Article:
Many of the selections on the collection have personal associations for Lee. “St Louis Union charted with a cover of The Beatles’ Girl, but we’ve got them here doing East Side Story just to be different. I remember seeing the name St Louis Union scrawled on a wall at school and wondering ‘who the hell is St Louis Union?’. They were the ultimate mod band. They wore the clothes, they had the attitude. If they weren’t working you could find them every Saturday at the Cona coffee bar on Tib Lane opposite Manchester Town Hall. You hung out at the Cona to see what people were wearing and downstairs there was a little cellar where impromptu jams would take place. It was right by the offices of CND, they had some rickety garret upstairs. So, it was a very hip and very cool to hang out there, a remarkable place.”
Another notable inclusion is Crawling Up a Hill, the 1964 single debut of John Mayall and the Blues Breakers. “John Mayall was a massive inspiration to that whole Manchester beat scene,” Lee says. “He did what you had to do in the 60s which was leave Manchester, but he left behind a legacy that said ‘just get up and play it’, which is very similar to what punk did about 15 years later.”
Come 1967, Lee fell for a song played on John Peel’s pirate radio show, namely The Purple Gang’s Granny Takes a Trip, not knowing that the band hailed from nearby Stockport.
“I first heard it on Peel’s Perfumed Garden and rushed out and bought it. It was absolutely brilliant, and it was almost immediately banned [due to the supposed drug-taking implications of the title] so it never got airplay other than on pirate radio. It was a treasured part of my record collection and I didn’t know they were from down the road. Even weirder was that they weren’t a pop group, they were a jug band, which was very esoteric. The only jug bands we knew were dead black men from the 1920s. Again, there’s that idea of a voyage of discovery upon the ocean of music, sighting little islands where strange genres and sub-genres could be seen performing their exotic ritual dances and music.”
Due to rights issues, certain bands don’t make a showing, an obvious casualty being The Smiths. “It’s what everybody says – ‘how come you’ve left so and so off?’ – but licensing is a minefield. With The Smiths, to keep it Mancunian, I would have picked Rusholme Ruffians, but it’s not on there for that reason.”
Very much included though is I’m in Love with the Girl on the Manchester Virgin Megastore Checkout Desk by The Freshies, a rare appearance for the original version before Virgin got its knickers in a twist and the brand name was removed (not that a bit of publicity did any harm – legend has it that the check-out girl in question was actually a slapdash worker on the brink of being sacked before the song put her in the spotlight).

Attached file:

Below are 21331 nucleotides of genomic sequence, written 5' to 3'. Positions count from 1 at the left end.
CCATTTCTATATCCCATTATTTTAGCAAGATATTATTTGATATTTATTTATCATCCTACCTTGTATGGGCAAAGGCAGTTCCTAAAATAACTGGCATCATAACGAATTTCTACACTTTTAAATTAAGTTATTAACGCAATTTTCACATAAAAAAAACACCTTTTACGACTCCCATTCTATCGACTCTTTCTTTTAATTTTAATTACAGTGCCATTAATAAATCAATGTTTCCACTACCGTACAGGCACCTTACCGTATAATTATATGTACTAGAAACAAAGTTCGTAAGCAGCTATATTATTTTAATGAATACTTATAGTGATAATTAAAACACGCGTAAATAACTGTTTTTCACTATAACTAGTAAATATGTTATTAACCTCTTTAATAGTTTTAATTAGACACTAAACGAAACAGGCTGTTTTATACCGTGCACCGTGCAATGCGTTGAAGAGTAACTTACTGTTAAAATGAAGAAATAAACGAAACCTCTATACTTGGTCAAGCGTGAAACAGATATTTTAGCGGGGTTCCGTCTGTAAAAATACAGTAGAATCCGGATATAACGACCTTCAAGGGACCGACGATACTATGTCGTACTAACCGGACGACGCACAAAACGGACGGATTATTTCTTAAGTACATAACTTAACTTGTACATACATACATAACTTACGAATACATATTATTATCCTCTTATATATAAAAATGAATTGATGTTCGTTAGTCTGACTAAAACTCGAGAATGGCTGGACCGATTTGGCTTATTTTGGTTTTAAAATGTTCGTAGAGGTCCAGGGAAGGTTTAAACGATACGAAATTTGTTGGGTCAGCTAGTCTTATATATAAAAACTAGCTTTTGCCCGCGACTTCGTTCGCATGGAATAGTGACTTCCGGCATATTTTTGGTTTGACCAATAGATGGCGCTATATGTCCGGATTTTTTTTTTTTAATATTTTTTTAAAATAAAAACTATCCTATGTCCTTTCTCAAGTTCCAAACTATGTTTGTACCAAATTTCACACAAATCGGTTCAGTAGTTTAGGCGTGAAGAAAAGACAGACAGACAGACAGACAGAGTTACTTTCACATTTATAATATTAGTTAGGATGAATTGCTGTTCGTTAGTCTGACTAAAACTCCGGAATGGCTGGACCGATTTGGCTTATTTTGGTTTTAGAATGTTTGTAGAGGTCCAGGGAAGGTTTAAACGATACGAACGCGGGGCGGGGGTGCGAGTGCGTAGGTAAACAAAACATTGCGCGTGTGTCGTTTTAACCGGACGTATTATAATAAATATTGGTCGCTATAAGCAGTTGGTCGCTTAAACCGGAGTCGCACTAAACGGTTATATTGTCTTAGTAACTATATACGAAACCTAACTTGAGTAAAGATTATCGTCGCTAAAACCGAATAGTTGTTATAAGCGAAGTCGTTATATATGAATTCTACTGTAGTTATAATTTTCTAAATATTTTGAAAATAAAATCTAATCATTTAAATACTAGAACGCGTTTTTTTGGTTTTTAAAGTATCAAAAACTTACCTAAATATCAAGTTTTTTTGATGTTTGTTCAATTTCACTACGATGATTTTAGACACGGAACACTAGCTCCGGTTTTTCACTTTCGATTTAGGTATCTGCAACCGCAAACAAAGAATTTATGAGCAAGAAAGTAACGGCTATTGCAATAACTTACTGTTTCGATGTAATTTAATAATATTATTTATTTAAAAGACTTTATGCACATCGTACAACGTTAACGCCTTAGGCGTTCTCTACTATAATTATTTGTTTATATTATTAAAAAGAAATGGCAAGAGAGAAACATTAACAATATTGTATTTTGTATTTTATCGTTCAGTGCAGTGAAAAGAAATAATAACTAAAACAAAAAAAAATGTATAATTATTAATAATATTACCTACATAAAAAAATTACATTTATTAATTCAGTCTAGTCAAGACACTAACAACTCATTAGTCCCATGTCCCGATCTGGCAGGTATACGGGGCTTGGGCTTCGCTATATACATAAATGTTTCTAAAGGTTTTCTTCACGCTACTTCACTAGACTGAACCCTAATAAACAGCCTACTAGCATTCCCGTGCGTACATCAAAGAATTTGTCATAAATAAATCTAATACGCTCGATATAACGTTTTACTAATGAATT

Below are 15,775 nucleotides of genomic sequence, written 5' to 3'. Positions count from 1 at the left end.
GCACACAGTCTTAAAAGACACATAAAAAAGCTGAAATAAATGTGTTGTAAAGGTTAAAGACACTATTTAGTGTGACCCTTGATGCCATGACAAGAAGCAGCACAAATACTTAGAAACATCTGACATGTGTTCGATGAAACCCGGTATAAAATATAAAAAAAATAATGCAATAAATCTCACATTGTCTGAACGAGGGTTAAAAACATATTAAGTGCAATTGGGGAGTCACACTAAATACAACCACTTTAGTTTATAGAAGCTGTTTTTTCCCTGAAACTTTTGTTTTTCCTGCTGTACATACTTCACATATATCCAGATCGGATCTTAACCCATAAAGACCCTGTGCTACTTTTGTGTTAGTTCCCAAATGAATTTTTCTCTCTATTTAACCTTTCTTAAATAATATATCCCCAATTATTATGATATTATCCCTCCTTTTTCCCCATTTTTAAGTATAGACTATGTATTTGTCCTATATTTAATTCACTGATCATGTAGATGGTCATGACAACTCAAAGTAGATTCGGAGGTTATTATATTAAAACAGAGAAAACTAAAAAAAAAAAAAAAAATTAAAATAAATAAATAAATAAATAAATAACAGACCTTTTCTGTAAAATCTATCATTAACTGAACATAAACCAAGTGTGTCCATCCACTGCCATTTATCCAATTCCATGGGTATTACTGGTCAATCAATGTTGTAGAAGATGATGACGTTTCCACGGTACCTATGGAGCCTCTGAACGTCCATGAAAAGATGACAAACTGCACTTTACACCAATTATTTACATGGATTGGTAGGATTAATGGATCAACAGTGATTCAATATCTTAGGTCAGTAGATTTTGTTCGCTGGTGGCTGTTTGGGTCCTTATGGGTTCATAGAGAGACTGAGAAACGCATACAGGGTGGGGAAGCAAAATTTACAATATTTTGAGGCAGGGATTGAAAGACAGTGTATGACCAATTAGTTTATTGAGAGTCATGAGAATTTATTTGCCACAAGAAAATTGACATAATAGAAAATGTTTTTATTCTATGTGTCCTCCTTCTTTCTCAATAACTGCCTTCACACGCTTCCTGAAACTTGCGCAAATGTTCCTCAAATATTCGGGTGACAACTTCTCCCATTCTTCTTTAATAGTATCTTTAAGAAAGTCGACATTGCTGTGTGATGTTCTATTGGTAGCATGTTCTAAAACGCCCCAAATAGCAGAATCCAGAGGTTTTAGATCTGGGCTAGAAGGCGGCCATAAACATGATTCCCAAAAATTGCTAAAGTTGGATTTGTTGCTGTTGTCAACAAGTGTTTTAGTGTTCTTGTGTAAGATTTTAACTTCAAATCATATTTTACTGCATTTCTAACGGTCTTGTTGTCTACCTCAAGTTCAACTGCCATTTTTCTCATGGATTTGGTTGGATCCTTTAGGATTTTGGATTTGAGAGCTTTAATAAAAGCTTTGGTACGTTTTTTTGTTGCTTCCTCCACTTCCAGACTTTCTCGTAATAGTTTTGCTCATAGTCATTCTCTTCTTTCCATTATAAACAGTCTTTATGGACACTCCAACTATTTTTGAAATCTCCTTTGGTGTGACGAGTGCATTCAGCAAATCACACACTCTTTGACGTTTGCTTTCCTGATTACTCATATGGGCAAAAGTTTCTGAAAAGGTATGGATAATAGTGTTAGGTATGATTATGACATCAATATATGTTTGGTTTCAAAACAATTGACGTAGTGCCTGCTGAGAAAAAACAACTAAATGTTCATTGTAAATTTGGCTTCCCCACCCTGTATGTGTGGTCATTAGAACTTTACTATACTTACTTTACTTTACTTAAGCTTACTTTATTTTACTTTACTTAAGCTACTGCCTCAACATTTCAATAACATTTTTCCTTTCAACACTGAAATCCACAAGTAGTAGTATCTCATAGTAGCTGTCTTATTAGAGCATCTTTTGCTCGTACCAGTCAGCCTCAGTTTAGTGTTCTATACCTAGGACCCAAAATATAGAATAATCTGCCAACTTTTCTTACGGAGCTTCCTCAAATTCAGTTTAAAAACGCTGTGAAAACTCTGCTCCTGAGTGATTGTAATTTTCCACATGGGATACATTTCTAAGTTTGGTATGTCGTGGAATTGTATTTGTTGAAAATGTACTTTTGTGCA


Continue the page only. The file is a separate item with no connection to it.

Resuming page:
The Freshies were a vehicle for the talents of Chris Sievey, who later went on to create Frank Sidebottom and whose life will be celebrated shortly in the forthcoming documentary Being Frank. “That’s the remarkable resilience of the independent artiste,” Lee says. “Chris would write the song, do the arrangement, produce the record – or cassette tape, or whatever. Probably he would have chiselled it on stone if he’d had to. Then he did the album cover, then did all the promo, then sent them all out by hand and would very often turn up with a copy for you. Indefatigable independence that can be likened just to beating your head against a brick wall repeatedly because he never quite got there, he didn’t have a hit. A lot of these bands were so nearly on the cusp of making it and a lot did. It’s not a celebration of failure. It’s a celebration of the resilience of the Mancunian spirit and that spirit manifest in music.”
Indeed, Lee feels that spirit runs through the entire collection.
“I do see a thread and I see a bloodline. There are accounts by visitors to Victorian Manchester talking about the cacophony of sound, of an Italian hurdy gurdy player on a street corner, the clatter of horse’s hooves, iron-rimmed wheels on the carriages, people singing Irish ballads in pubs and drumming on the tables, blind fiddle players, German oompah bands – every kind of music imaginable on somewhere like Oldham Street and Nelson Street or Oxford Road. There were the Manchester Gentleman’s Concerts where you’d pay a membership subscription to watch a classical ensemble perform at a pub on Market Street, before they got serious about what they were playing around 1800 and metamorphosed into The Hallé. We’ve got records of the Collegiate Church paying pipers in the 14th century to play Lancashire long pipes. We’ve got Ranters singing Anabaptist revolutionary hymns at Angel Meadows in the 17th Century on the burial pit that’s now the O2 Arena. It’s just fascinating, the history of Manchester music.”
Lee is not wrong, and now Manchester: A City United in Music stands as a captivating historical document you can sing and play air guitar to.
Manchester: A City United in Music is available now from Ace Records